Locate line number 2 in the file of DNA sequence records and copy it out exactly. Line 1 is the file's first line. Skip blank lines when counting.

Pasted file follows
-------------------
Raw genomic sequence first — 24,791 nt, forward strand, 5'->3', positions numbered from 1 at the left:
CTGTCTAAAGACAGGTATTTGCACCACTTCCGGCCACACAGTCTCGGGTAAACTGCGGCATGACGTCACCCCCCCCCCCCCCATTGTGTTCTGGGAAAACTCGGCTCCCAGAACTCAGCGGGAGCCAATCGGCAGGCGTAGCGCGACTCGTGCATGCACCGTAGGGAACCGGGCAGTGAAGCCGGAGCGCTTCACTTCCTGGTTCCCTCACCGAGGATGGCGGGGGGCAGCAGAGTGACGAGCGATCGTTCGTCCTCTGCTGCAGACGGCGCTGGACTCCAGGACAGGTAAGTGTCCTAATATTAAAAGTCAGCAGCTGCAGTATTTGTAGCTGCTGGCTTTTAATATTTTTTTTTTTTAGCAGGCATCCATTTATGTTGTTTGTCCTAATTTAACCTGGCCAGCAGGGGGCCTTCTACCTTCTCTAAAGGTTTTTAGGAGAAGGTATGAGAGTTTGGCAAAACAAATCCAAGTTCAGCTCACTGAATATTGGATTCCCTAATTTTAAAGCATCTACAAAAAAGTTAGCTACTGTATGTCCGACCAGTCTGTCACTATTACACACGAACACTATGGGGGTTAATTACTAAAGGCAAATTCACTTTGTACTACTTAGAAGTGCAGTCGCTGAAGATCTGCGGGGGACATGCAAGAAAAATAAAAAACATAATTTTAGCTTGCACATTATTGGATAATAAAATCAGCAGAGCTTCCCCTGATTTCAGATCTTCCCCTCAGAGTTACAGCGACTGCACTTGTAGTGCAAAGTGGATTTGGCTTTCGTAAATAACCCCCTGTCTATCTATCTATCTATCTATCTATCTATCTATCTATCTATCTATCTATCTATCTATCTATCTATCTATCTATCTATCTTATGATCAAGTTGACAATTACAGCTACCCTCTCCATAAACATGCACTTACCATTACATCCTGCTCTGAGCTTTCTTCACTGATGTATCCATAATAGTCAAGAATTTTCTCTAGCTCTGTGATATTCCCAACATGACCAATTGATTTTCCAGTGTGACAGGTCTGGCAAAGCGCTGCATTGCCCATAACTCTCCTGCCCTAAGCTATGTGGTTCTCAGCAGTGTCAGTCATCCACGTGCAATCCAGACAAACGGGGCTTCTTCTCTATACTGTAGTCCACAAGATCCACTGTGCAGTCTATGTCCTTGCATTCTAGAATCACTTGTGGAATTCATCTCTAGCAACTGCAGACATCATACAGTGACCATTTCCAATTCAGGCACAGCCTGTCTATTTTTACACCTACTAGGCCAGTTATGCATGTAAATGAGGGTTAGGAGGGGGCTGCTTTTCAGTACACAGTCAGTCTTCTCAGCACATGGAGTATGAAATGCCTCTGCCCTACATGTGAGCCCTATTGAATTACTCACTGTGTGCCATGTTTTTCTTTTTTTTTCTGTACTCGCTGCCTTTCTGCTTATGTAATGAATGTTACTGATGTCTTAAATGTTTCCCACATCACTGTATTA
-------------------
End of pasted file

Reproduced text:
CTGTCTAAAGACAGGTATTTGCACCACTTCCGGCCACACAGTCTCGGGTAAACTGCGGCATGACGTCACCCCCCCCCCCCCCATTGTGTTCTGGGAAAACTCGGCTCCCAGAACTCAGCGGGAGCCAATCGGCAGGCGTAGCGCGACTCGTGCATGCACCGTAGGGAACCGGGCAGTGAAGCCGGAGCGCTTCACTTCCTGGTTCCCTCACCGAGGATGGCGGGGGGCAGCAGAGTGACGAGCGATCGTTCGTCCTCTGCTGCAGACGGCGCTGGACTCCAGGACAGGTAAGTGTCCTAATATTAAAAGTCAGCAGCTGCAGTATTTGTAGCTGCTGGCTTTTAATATTTTTTTTTTTTAGCAGGCATCCATTTATGTTGTTTGTCCTAATTTAACCTGGCCAGCAGGGGGCCTTCTACCTTCTCTAAAGGTTTTTAGGAGAAGGTATGAGAGTTTGGCAAAACAAATCCAAGTTCAGCTCACTGAATATTGGATTCCCTAATTTTAAAGCATCTACAAAAAAGTTAGCTACTGTATGTCCGACCAGTCTGTCACTATTACACACGAACACTATGGGGGTTAATTACTAAAGGCAAATTCACTTTGTACTACTTAGAAGTGCAGTCGCTGAAGATCTGCGGGGGACATGCAAGAAAAATAAAAAACATAATTTTAGCTTGCACATTATTGGATAATAAAATCAGCAGAGCTTCCCCTGATTTCAGATCTTCCCCTCAGAGTTACAGCGACTGCACTTGTAGTGCAAAGTGGATTTGGCTTTCGTAAATAACCCCCTGTCTATCTATCTATCTATCTATCTATCTATCTATCTATCTATCTATCTATCTATCTATCTATCTATCTATCTATCTATCTTATGATCAAGTTGACAATTACAGCTACCCTCTCCATAAACATGCACTTACCATTACATCCTGCTCTGAGCTTTCTTCACTGATGTATCCATAATAGTCAAGAATTTTCTCTAGCTCTGTGATATTCCCAACATGACCAATTGATTTTCCAGTGTGACAGGTCTGGCAAAGCGCTGCATTGCCCATAACTCTCCTGCCCTAAGCTATGTGGTTCTCAGCAGTGTCAGTCATCCACGTGCAATCCAGACAAACGGGGCTTCTTCTCTATACTGTAGTCCACAAGATCCACTGTGCAGTCTATGTCCTTGCATTCTAGAATCACTTGTGGAATTCATCTCTAGCAACTGCAGACATCATACAGTGACCATTTCCAATTCAGGCACAGCCTGTCTATTTTTACACCTACTAGGCCAGTTATGCATGTAAATGAGGGTTAGGAGGGGGCTGCTTTTCAGTACACAGTCAGTCTTCTCAGCACATGGAGTATGAAATGCCTCTGCCCTACATGTGAGCCCTATTGAATTACTCACTGTGTGCCATGTTTTTCTTTTTTTTTCTGTACTCGCTGCCTTTCTGCTTATGTAATGAATGTTACTGATGTCTTAAATGTTTCCCACATCACTGTATTA